Uncover trends we spotted and our predictions for new legislation as we head into 2021.
Whatever became of the 2020 legislative session, you ask? Well, I tracked more than 200 bills related to alcohol, but only 53 of them made it to their respective governor’s desk.
In early 2020, lawmakers convened within their own states to consider the legislative bills that had been submitted as new laws or proposed changes to existing laws. Although most of the legislative sessions started in a very routine way, the COVID-19 pandemic ensured that most sessions took a left turn at some point. Some states were able to accomplish a fair amount of legislative review and progress, some states didn’t get far at all, and some are still in session.
This year, one thing that most state legislatures had in common was an unexpected early adjournment, if only to pause and figure out how to proceed with virtual hearings and votes. Additionally, many states simultaneously experienced a sudden barrage of bills that addressed the emergent needs during the pandemic. There were bills that addressed state government authority to declare an emergency, bills that granted budgetary changes, bills that provided health and safety provisions, and bills that sought to throw lifelines to businesses.
Regarding alcohol legislation, I saw some recurring themes, the most common being to allow for alcohol take-out and delivery from on-premises retailers. Although similar in topic, each state’s “alcohol to go” bill provided for varying periods of relief and with different limitations on the type of alcohol.
The following states passed permanent privileges that allow on-premises retailers to sell alcohol to-go:
- Georgia – beer and wine only – does not include mixed beverages
- Iowa – including mixed beverages
- Ohio – including mixed beverages
- Oklahoma – beer and wine only – does not include mixed beverages
The following states passed temporary provisions for alcohol to-go:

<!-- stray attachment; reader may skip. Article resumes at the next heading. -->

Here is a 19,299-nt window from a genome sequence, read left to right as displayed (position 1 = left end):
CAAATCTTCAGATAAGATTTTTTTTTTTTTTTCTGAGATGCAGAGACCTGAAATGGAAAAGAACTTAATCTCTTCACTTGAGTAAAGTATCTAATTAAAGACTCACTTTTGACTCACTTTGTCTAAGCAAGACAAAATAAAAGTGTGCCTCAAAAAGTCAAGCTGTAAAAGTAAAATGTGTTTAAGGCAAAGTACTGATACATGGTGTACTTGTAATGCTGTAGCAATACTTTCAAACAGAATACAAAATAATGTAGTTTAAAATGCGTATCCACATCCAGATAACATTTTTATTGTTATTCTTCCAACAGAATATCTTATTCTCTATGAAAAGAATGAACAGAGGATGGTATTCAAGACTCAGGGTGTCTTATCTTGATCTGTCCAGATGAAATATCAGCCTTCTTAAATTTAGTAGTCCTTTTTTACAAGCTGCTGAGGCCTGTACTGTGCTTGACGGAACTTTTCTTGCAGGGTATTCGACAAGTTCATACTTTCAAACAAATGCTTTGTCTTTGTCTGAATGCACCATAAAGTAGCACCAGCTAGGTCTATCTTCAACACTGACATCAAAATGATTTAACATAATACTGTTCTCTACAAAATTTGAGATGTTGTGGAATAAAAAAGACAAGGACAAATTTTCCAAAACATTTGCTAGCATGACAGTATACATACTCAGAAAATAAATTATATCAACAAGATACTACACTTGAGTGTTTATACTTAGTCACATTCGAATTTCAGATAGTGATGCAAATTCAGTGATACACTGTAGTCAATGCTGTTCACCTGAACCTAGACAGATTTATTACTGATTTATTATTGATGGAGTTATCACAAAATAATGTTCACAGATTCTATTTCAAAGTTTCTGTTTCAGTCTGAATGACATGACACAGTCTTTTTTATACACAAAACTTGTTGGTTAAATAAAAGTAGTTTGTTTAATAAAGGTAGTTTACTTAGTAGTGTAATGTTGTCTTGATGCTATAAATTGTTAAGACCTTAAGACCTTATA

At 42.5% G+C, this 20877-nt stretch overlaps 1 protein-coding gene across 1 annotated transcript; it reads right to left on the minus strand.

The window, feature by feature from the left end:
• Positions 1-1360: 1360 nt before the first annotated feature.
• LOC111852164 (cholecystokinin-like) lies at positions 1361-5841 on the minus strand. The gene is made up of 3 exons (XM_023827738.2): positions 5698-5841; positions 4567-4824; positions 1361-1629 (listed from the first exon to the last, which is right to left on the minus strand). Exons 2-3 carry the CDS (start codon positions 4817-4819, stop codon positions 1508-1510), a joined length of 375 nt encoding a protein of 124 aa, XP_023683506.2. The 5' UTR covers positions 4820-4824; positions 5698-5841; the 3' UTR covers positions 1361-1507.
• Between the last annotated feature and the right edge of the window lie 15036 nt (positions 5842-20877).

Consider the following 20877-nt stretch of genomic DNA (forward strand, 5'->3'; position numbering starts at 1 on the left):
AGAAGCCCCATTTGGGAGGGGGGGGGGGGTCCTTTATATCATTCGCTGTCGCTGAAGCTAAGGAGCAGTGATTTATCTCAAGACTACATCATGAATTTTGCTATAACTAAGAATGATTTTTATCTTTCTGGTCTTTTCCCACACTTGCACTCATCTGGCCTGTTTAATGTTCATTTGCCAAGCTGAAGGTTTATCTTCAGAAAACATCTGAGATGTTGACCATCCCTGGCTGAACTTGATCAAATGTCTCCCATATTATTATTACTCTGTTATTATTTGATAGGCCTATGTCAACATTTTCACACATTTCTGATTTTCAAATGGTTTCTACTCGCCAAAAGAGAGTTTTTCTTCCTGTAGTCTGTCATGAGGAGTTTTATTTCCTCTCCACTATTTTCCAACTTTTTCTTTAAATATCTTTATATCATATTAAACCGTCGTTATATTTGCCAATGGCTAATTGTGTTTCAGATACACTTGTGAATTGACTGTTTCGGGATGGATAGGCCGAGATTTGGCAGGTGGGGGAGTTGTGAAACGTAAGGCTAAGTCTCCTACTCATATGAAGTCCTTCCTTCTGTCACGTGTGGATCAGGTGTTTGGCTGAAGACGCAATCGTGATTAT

- Colorado – until July 2021 – including mixed beverages
- Illinois – until June 2021 – including mixed beverages
- Kansas – until January 26, 2021 – including mixed beverages
- Massachusetts – until the emergency order is lifted – includes mixed beverages
- Michigan – until December 2025 – including mixed beverages
- Pennsylvania – until the emergency order is lifted and 60% occupancy is allowed – including mixed beverages
As a point of clarity, many other states issued executive orders that temporarily allow similar privileges, but because these orders weren’t passed through the legislature, they aren’t included in the narrowly-defined lists above.
Another recurring theme in the 2020 legislative session was to allow for age verification by alternative forms of identification. South Dakota passed a bill allowing tribal IDs, while Wyoming and Louisiana passed bills allowing digital IDs (note that the Louisiana ATC had actually approved digital IDs last year).
Also seen in several states were bills to remove residency requirements for licensees. This came as no surprise after the US Supreme Court ruled in 2019 against a long-standing residency requirement in Tennessee. So, during the 2020 legislative session, Maryland, Virginia, and West Virginia successfully removed their residency restrictions for retail licensees. Indiana, Kentucky, and Tennessee had similar bills, but they did not get full hearings before their respective legislative sessions adjourned for the year. I fully anticipate that these bills will continue on or be re-introduced during the 2021 legislative session.
There were a few other noteworthy bills that I saw pass this year, including West Virginia successfully transitioning their 13 remaining “dry” counties to “wet,” New York allowing spirits to be used in the manufacture of boozy ice cream, Ohio allowing boozy ice cream manufacturers to sell to retailers, and Mississippi creating a task force to discover what will become of their control state operations for the wholesale and distribution of spirits. Michigan also made a couple of changes like permitting 2-for-1 drinks at on-premises locations, as well as allowing on-premises licensees to purchase up to 120 liters of spirits from specially designated package stores each year. Kentucky moved to allow out-of-state package retailers to ship to residents in the state, Colorado agreed to raise the cap on fines to $100,000, and Washington DC is now allowing grocery stores to obtain concurrent on-premises licenses.
Looking forward, I expect the 2021 state legislative sessions to be robust. I also anticipate that the retail tier will urge lawmakers to double-back and revisit the bills that didn’t make it through in 2020, as well as make permanent the privileges that are only temporarily being realized by way of executive orders. There will be several advocacy groups urging legislators to advance permanent alcohol to-go rules, expansions of third-party delivery options, common area and patio dining allowances, and probably even a few hard-coded clarifications as to what constitutes an “essential business.”
Have questions? Contact Wendy Turk, Director of Regulatory Affairs at [email protected].